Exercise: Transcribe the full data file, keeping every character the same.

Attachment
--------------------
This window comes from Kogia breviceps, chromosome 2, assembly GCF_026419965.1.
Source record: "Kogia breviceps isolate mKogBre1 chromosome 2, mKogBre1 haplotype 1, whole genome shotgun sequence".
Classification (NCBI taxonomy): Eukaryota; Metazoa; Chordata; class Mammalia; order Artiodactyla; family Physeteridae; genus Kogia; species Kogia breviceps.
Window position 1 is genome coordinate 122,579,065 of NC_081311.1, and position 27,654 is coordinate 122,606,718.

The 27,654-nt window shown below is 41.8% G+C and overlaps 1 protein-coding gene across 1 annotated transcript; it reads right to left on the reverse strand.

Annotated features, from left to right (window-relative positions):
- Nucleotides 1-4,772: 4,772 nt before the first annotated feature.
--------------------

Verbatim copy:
This window comes from Kogia breviceps, chromosome 2, assembly GCF_026419965.1.
Source record: "Kogia breviceps isolate mKogBre1 chromosome 2, mKogBre1 haplotype 1, whole genome shotgun sequence".
Classification (NCBI taxonomy): Eukaryota; Metazoa; Chordata; class Mammalia; order Artiodactyla; family Physeteridae; genus Kogia; species Kogia breviceps.
Window position 1 is genome coordinate 122,579,065 of NC_081311.1, and position 27,654 is coordinate 122,606,718.

The 27,654-nt window shown below is 41.8% G+C and overlaps 1 protein-coding gene across 1 annotated transcript; it reads right to left on the reverse strand.

Annotated features, from left to right (window-relative positions):
- Nucleotides 1-4,772: 4,772 nt before the first annotated feature.